And what about Eastern Europe? Ukraine is directly menaced by the revanchist ambitions of Russia, which has already invaded Georgia in the interests of defending alleged "Russian citizens", most of whom were not ethnic Russians at all. But millions of genuine ethnic Russians do live in Ukraine, and the Crimea is a point of vital strategic importance for the Russian navy's Black Sea fleet. It can safely be assumed that the U.S. would do nothing for Ukraine, and that Russia has a free hand in this matter if it chooses to act. Even this would only be a preliminary, however, to the reconstitution of a new Russian empire, brought about by the absorption of surrounding countries under the same pretext of defending the interests of Russian- speakers -- who are practically everywhere in the region, thanks to Soviet- era policies of resettlement.

North Korea will continue to defy the U.N. and test increasingly more powerful missiles capable of reaching not only South Korea and Japan, but Hawaii, Alaska, and the western states of the mainland U.S. Decades of negotiations on this matter have achieved precisely nothing, and will continue to achieve nothing -- so that increasingly lethal weaponry will continue to accumulate in the hands of an ailing Marxist fanatic who, presiding over a half- starved and enslaved population, may feel he has nothing to lose in starting a major regional war.

Cuba will likely continue to stagnate under its Communist regime after the death of Castro, without even the moderate incentive to change provided until now by American sanctions and travel restrictions. It appears that Obama will pursue a complete renormalization of relations between the two countries. But this may not prevent the Cubans from further military cooperation with Russia and Venezuela just 90 miles from the coast of Florida, even as Obama feels paradoxically obliged to defer to Russian interests in the latter's alleged "sphere of influence" in Europe.

Syria will continue to sponsor terrorism against Israel, while holding out to American negotiators the elusive possibility that it will cease to do so once it regains the Golan Heights. Although there is not the slightest possible reason to believe that Syria will ever turn its back on its ally Iran and become a purely peaceful neighbour to Israel, U.S. diplomats will eagerly pursue this chimera for at least the next four years. That the Israelis -- already stung by their surrender of Gaza and that territory's transformation into a Hamas military base -- may be unwilling to trade yet more land for the deceptive prospect of "peace" will be taken by world leaders as a sign of incorrigible Zionist intransigence.

The only country I haven't mentioned so far is the one that may have the most impact of all on the fortunes of the Western world: China. It is true that the Chinese and American economies are at the moment interdependent, making any open conflict between the two powers unlikely for the foreseeable future. But this may change with the seemingly inexorable decline of the U.S. economy. A China which feels itself freed of the constraints of dealing primarily with America may find itself with a freer hand to deal with its own territorial preoccupations, such as Taiwan. Already, of course, there is abundant evidence of Chinese hostility to the U.S. Most notably, there have been significant attacks on American technological networks by Chinese hackers, who are in all probability working with the collusion of the Chinese government. Recently it was revealed that a China- based spy network had seriously compromised the security of foreign embassies and intelligence networks; today it has also emerged that sophisticated efforts have been made to undermine the U.S. electricity grid by the means of malware programmes that can be remotely activated to disrupt service. It is difficult to draw any conclusion from this other than that the Chinese are preparing for a possible future war with the U.S.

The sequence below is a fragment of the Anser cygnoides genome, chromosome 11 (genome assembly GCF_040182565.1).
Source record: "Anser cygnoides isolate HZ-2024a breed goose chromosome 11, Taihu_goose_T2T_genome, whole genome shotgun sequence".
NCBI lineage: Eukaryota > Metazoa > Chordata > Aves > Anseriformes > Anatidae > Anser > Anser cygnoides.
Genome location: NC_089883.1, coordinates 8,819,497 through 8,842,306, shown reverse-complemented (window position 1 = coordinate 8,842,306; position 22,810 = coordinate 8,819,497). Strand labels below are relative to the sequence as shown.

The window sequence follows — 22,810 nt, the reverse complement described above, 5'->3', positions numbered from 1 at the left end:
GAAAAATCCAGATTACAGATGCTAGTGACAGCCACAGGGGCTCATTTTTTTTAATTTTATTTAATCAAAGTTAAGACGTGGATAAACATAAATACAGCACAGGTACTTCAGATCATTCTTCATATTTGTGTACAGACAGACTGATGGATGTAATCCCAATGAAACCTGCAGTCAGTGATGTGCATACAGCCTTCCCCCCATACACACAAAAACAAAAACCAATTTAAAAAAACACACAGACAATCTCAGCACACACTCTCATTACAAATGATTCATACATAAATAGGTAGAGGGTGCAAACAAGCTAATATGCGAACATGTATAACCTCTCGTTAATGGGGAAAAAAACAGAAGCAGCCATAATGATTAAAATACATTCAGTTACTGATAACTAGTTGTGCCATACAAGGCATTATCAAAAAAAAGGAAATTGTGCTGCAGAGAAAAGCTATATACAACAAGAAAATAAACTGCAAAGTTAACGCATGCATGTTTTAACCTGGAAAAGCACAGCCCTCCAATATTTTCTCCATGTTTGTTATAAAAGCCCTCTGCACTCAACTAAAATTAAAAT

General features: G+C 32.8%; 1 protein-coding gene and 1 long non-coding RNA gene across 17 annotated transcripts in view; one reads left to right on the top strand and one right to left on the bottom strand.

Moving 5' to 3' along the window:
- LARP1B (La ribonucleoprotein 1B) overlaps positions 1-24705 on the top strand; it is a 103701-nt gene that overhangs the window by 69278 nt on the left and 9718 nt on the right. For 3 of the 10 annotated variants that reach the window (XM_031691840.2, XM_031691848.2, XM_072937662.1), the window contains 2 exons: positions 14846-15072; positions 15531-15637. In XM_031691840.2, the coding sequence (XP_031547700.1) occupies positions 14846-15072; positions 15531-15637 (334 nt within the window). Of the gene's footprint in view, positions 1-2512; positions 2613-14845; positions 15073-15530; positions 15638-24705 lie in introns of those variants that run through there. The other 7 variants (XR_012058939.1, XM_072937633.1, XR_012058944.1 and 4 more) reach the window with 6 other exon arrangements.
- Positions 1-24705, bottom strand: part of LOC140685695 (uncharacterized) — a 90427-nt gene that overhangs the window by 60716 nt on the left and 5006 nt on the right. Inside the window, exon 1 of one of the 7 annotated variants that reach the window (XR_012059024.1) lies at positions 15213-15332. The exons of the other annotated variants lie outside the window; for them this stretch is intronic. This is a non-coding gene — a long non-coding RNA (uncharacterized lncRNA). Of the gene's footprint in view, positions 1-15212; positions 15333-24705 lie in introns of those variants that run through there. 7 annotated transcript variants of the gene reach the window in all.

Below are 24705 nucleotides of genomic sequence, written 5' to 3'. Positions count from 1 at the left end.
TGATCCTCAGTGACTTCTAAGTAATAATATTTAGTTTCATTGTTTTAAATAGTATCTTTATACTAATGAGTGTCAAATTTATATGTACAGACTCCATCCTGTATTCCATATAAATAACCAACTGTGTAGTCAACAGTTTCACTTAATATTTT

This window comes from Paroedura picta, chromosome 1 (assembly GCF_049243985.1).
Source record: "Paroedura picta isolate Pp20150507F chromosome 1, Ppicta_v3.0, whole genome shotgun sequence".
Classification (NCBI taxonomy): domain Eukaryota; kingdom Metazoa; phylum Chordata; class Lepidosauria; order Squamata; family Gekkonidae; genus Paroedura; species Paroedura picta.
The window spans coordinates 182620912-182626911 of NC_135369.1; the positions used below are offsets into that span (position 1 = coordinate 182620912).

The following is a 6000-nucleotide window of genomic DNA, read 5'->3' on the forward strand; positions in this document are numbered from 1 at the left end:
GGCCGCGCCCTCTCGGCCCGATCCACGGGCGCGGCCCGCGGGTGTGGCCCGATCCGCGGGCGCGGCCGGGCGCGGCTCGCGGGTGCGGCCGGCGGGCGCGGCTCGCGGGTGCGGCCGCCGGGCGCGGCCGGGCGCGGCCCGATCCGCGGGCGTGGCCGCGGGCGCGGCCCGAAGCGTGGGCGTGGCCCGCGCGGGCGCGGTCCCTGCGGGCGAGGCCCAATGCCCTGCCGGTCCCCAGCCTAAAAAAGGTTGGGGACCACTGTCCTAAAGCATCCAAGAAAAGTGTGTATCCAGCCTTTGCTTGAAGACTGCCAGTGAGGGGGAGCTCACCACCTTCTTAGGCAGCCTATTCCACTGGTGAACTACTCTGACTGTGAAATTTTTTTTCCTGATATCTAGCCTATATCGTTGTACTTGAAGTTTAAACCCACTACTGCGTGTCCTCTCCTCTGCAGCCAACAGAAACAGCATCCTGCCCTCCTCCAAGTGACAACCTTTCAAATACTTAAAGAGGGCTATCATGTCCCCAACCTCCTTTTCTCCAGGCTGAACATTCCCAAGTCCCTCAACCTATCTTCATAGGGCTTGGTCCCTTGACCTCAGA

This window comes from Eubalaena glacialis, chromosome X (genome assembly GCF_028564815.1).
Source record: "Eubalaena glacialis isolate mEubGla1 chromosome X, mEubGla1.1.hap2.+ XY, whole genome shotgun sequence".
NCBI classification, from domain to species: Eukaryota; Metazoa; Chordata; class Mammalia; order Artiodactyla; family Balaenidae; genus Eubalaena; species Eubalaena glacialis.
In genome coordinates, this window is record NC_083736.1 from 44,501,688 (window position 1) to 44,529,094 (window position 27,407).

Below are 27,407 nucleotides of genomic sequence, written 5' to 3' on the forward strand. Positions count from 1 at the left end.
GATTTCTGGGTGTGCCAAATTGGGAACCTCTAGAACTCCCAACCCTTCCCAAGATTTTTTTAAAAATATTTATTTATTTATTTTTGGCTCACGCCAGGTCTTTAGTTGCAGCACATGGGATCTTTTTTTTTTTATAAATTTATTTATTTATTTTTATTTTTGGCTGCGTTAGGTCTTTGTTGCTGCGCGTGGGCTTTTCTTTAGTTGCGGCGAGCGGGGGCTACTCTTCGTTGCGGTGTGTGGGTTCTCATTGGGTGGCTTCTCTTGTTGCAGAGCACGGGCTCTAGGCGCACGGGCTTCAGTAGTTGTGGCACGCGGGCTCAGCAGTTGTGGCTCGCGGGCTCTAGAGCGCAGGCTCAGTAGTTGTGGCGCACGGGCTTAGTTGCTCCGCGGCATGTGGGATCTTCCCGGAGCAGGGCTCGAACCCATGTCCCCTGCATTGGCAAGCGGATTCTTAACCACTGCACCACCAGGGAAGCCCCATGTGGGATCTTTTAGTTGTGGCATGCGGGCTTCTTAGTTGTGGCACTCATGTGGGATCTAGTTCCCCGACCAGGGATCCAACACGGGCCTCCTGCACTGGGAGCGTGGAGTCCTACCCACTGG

The West is in serious trouble. Western countries are already plagued with internal divisions, whether political -- partisan politics has sharply divided populations -- or ethno- religious, in those societies where years of mass immigration and multiculturalism have militated against a sense of shared national identity and interest. Even the economic might of the West is now on the wane. It is unclear that Westerners still have the will or the ability to defend themselves against a concerted attack from without, should one arise -- and with the formation of the new anti- Western alliance (explicitly touted as such by Hugo Chavez, who calls it a "new world order"), one may well arise sooner than we think. History tells us that wars of aggression and expansion have been far more common than prolonged periods of peace such as the one we have enjoyed since the end of World War II. And history is also sadly littered with accounts of societies which, having lost their will to survive, were submerged by others more aggressive or opportunistic. It may well be that the election of Barack Obama to the Presidency has marked the moment when the decline of the U.S. became irreversible, and its eventual death inevitable.